One of the great benefits I have as a building principal is that of being able to spend lots of time in the classrooms of incredible teachers who work with amazing students. I get to see and be involved in tons of phenomenal teaching and learning!
Over the past few days I noticed something really consistent about classrooms in which students seem authentically enthusiastic about learning and genuinely engaged in the process…the teachers are extremely intentional. They’re doing the things that they do on purpose. Go figure. The following are three of the effective things that I’ve seen incredible teachers doing on purpose:
Positive patience. There’s a lot going on in school at any given moment. Teachers are constantly having to balance classroom management and academic pacing. Today I saw it done masterfully. This wonderful teacher found a way to circumvent frustration in favor of patience. She was totally focused on making sure that her students were making meaning from the instruction that she was delivering. It was like watching an artist at work. She guided her first graders through a mini-lesson and multiple workshop rotations while also attending to each individual’s social, emotional, and communication needs. She was positive and patient. It was clear that she had a comprehensive learning experience in mind the whole way through.
Play. Kids like to have fun. We all like to have fun! Let’s face it, when we’re enjoying ourselves learning is enhanced. Sometimes, when we’re enjoying ourselves we don’t even realize that we are learning, we’re too wrapped up in the fun. During those times we can sustain engaged learning for extended periods of time. I was in a fourth grade class yesterday in which the students were playing multiplication-strategy board games that they created, game boards, game pieces, and instructions included. I was thrilled at the fact that this relatively large group of students were scattered around the classroom working (playing) in small groups, digging in to meaningful learning with enthusiasm! It was great.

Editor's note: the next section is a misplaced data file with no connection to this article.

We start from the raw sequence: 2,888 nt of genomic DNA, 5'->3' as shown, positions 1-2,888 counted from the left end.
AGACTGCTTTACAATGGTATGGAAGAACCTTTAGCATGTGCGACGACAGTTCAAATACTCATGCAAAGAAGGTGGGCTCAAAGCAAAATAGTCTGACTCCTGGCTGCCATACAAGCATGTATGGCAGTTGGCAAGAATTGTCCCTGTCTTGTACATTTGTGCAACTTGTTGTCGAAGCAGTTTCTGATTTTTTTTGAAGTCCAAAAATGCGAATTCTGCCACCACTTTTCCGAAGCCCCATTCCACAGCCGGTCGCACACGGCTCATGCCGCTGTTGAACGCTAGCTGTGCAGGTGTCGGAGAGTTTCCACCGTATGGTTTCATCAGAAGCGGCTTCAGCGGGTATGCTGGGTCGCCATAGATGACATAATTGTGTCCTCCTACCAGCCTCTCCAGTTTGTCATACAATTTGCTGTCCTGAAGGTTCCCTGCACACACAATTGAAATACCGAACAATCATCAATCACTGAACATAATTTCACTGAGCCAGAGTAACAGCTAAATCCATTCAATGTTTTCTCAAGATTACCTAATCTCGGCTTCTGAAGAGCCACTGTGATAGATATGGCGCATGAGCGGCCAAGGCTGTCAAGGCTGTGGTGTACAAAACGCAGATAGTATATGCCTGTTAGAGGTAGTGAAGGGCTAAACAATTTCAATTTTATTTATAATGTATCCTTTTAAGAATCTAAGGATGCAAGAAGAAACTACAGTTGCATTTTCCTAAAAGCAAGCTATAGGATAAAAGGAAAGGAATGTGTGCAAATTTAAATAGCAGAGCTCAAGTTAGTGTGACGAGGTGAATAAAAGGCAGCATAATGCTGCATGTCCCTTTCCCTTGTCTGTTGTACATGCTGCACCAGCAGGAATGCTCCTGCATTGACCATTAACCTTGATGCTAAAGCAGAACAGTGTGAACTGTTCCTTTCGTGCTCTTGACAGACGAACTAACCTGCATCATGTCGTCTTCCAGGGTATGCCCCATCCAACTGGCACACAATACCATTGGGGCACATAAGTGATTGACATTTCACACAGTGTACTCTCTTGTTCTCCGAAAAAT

Shared engagement. Finally, I saw a book club that was as jam-packed with as many reading enthusiasts as any book club I’d ever seen. The key was that the incredible teacher leading it was one of the enthusiastically engaged members! Her modeled joy for being a part of that shared reading experience was outstanding. It was contagious! I wanted to be a part of the group. I have to admit that I felt a bit left out. Her energy and enthusiasm made it clear that this book club was awesome! She made it cool to read and discuss, and her students picked up on that in a major way.
These are just a few examples of strategies that I’ve seen working. As you know, there are plenty more. The commonality and the key is that teachers who keep student engagement in mind and address it with intentionality seem to get the best results! What do you do to engage your students in meaningful learning? What might you try next?
Live. Learn. Lead.
Dream Big. Work Hard. Be Well.